I am still working to understand the totality of this challenge alongside Sue Owen, the Civil Service Diversity Champion, and I have set up a cross-departmental steering group to lead the formulation of a strategy and work plan. I am also keen to spend time looking into how we are addressing this issue within the MOD, which has its own unique challenges, and we are beginning to develop some tools to work on internally.
If anyone has some good ideas in relation to tackling this work, you should get in touch with my office on PUS-PrivateOffice@mod.uk.
Comment by Sophie posted on
Pleased to see Jon Thompson is at least trying to highlight the issue and do something about it. It's a very complicated set of factors to disentangle, and he can't possibly solve the nation's social mobility problems overnight.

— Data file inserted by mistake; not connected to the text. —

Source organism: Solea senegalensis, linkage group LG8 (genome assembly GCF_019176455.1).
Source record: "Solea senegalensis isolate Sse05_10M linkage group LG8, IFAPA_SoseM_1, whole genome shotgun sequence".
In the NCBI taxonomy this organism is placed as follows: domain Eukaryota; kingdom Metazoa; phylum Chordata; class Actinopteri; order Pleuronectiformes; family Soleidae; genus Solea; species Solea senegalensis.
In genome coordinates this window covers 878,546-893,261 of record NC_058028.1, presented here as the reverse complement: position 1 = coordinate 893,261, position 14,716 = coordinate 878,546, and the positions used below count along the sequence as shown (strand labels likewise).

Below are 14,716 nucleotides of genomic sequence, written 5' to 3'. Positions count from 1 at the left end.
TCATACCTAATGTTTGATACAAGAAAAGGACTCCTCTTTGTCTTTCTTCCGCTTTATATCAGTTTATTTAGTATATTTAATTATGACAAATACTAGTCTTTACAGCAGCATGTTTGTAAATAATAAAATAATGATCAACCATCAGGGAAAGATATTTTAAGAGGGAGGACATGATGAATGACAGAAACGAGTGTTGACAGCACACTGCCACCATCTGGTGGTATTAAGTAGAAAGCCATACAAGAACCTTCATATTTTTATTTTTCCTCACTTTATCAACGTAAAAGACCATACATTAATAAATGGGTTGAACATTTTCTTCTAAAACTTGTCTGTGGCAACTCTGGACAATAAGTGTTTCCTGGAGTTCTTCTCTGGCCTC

In response to some of the comments on here, the reason that grammar schools are not the engines of social mobility they were once perceived to be is that nowadays the evidence shows that it's mainly the middle class parents who can afford to send their children there (I'm referring to all the tutoring that goes on from age 8 in most London boroughs). That is simply out of reach for a lot of parents with ordinary incomes.
I went to a comprehensive school, am now SCS, and never considered my background a limiting factor until I looked around me at the SCS table (and more importantly listened to the language people use - often Latin! - and the cultural references to Oxford colleges). There's much work still to do, and it sounds like we're all up for it.